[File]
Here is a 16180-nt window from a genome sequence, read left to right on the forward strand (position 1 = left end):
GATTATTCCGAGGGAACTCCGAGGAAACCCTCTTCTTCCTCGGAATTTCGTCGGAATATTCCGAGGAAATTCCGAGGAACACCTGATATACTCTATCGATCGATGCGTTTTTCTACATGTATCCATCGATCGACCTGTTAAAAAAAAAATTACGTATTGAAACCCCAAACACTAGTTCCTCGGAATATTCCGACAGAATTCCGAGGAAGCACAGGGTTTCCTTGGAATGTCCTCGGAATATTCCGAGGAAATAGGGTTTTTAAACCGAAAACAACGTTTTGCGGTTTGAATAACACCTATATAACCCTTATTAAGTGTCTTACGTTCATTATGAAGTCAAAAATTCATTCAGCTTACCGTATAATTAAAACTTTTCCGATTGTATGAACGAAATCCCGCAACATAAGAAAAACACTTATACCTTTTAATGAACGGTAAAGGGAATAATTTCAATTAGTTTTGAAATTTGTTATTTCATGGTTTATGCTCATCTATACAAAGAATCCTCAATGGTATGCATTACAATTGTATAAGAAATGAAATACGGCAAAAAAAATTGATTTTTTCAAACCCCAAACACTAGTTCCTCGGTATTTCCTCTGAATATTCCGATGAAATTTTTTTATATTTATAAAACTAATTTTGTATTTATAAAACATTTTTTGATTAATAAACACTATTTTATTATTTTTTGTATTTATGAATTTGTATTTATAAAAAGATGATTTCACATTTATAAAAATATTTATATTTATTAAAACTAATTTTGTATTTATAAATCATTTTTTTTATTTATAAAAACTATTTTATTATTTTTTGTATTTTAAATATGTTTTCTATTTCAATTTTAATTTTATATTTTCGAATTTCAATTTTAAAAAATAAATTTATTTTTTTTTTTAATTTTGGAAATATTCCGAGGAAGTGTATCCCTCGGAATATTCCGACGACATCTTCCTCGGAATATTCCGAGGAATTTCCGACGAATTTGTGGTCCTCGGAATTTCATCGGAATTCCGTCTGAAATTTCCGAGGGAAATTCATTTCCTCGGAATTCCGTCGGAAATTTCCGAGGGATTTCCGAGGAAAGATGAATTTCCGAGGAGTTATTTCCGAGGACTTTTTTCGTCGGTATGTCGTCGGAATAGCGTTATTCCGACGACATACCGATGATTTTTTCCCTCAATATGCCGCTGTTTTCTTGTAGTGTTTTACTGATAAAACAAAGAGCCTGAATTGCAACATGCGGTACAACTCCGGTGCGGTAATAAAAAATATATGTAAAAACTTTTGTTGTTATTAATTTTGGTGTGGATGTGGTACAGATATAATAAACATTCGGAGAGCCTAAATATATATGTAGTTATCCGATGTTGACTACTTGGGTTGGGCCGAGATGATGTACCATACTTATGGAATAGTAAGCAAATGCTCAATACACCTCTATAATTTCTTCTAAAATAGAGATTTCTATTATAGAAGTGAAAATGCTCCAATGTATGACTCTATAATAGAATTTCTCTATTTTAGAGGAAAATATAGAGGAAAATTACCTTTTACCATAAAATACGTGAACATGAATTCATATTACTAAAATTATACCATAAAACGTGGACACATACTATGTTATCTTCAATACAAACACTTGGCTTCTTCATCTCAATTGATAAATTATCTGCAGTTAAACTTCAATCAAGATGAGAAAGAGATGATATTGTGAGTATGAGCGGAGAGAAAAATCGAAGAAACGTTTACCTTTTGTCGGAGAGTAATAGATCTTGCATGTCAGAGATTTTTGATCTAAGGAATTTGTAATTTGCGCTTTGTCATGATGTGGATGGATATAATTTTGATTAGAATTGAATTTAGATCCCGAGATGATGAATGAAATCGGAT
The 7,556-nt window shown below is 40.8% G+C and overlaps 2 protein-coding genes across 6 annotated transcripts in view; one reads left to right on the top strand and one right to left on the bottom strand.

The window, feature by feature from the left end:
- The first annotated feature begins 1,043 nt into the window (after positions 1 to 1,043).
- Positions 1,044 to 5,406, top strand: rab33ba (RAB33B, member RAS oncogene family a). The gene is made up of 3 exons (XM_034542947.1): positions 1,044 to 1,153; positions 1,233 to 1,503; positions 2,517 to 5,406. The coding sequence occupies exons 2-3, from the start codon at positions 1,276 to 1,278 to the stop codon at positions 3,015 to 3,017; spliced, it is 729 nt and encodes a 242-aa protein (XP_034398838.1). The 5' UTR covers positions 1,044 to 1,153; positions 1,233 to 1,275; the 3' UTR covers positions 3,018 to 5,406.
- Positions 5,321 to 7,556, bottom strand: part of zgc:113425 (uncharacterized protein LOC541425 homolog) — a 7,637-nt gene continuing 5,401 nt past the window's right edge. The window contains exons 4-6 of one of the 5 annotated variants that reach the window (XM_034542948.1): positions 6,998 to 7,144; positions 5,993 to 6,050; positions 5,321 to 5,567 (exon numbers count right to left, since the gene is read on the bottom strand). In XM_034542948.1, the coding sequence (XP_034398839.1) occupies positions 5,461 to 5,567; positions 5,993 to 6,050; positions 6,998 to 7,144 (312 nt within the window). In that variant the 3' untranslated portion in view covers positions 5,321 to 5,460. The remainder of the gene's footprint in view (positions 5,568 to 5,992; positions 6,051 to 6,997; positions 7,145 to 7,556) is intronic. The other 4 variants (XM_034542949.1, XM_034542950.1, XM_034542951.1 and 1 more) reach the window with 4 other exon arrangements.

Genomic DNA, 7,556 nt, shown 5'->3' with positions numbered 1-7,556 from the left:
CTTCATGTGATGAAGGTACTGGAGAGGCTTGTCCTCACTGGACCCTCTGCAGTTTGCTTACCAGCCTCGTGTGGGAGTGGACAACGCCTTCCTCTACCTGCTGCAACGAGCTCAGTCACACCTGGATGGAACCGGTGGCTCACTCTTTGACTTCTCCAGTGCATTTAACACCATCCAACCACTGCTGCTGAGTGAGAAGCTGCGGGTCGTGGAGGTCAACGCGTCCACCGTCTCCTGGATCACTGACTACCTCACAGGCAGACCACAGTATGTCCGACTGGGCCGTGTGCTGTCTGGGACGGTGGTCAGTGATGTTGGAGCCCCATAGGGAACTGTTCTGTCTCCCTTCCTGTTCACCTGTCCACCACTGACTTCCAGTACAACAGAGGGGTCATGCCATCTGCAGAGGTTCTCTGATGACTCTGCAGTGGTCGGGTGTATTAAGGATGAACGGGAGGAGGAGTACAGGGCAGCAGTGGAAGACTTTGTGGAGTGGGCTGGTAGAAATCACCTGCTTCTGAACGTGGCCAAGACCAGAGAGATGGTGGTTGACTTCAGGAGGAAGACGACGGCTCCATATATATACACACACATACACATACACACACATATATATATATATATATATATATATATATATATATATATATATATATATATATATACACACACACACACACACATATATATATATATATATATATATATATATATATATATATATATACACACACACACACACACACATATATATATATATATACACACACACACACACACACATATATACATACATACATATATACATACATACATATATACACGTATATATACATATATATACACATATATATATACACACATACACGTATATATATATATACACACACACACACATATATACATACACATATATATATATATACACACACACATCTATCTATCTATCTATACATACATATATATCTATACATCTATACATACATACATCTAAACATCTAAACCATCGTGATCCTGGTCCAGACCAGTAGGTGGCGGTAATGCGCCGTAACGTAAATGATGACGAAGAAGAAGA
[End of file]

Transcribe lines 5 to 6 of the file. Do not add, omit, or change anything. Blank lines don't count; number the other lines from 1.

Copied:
- The first annotated feature begins 1,043 nt into the window (after positions 1 to 1,043).
- Positions 1,044 to 5,406, top strand: rab33ba (RAB33B, member RAS oncogene family a). The gene is made up of 3 exons (XM_034542947.1): positions 1,044 to 1,153; positions 1,233 to 1,503; positions 2,517 to 5,406. The coding sequence occupies exons 2-3, from the start codon at positions 1,276 to 1,278 to the stop codon at positions 3,015 to 3,017; spliced, it is 729 nt and encodes a 242-aa protein (XP_034398838.1). The 5' UTR covers positions 1,044 to 1,153; positions 1,233 to 1,275; the 3' UTR covers positions 3,018 to 5,406.